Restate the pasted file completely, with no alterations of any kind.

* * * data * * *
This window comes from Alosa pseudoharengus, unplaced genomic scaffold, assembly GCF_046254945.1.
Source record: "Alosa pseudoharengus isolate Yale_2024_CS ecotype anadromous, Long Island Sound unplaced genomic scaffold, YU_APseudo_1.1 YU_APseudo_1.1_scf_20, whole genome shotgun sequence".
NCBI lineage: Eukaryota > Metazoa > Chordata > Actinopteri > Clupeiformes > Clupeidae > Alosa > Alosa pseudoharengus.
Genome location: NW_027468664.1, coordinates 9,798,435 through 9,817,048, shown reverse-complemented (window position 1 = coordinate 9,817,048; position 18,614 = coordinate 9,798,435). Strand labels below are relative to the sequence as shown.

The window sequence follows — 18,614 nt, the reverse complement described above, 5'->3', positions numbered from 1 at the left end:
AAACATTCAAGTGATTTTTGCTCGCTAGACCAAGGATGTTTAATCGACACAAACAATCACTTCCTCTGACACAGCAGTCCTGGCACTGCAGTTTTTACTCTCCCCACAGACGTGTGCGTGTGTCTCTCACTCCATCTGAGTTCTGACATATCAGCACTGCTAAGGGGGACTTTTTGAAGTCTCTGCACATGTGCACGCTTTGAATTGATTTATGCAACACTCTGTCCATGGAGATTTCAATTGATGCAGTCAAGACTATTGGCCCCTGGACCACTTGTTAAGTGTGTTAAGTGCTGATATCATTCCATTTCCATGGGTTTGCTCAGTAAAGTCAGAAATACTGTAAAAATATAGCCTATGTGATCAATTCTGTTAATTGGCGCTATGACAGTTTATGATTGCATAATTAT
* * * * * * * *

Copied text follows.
This window comes from Alosa pseudoharengus, unplaced genomic scaffold, assembly GCF_046254945.1.
Source record: "Alosa pseudoharengus isolate Yale_2024_CS ecotype anadromous, Long Island Sound unplaced genomic scaffold, YU_APseudo_1.1 YU_APseudo_1.1_scf_20, whole genome shotgun sequence".
NCBI lineage: Eukaryota > Metazoa > Chordata > Actinopteri > Clupeiformes > Clupeidae > Alosa > Alosa pseudoharengus.
Genome location: NW_027468664.1, coordinates 9,798,435 through 9,817,048, shown reverse-complemented (window position 1 = coordinate 9,817,048; position 18,614 = coordinate 9,798,435). Strand labels below are relative to the sequence as shown.

The window sequence follows — 18,614 nt, the reverse complement described above, 5'->3', positions numbered from 1 at the left end:
AAACATTCAAGTGATTTTTGCTCGCTAGACCAAGGATGTTTAATCGACACAAACAATCACTTCCTCTGACACAGCAGTCCTGGCACTGCAGTTTTTACTCTCCCCACAGACGTGTGCGTGTGTCTCTCACTCCATCTGAGTTCTGACATATCAGCACTGCTAAGGGGGACTTTTTGAAGTCTCTGCACATGTGCACGCTTTGAATTGATTTATGCAACACTCTGTCCATGGAGATTTCAATTGATGCAGTCAAGACTATTGGCCCCTGGACCACTTGTTAAGTGTGTTAAGTGCTGATATCATTCCATTTCCATGGGTTTGCTCAGTAAAGTCAGAAATACTGTAAAAATATAGCCTATGTGATCAATTCTGTTAATTGGCGCTATGACAGTTTATGATTGCATAATTAT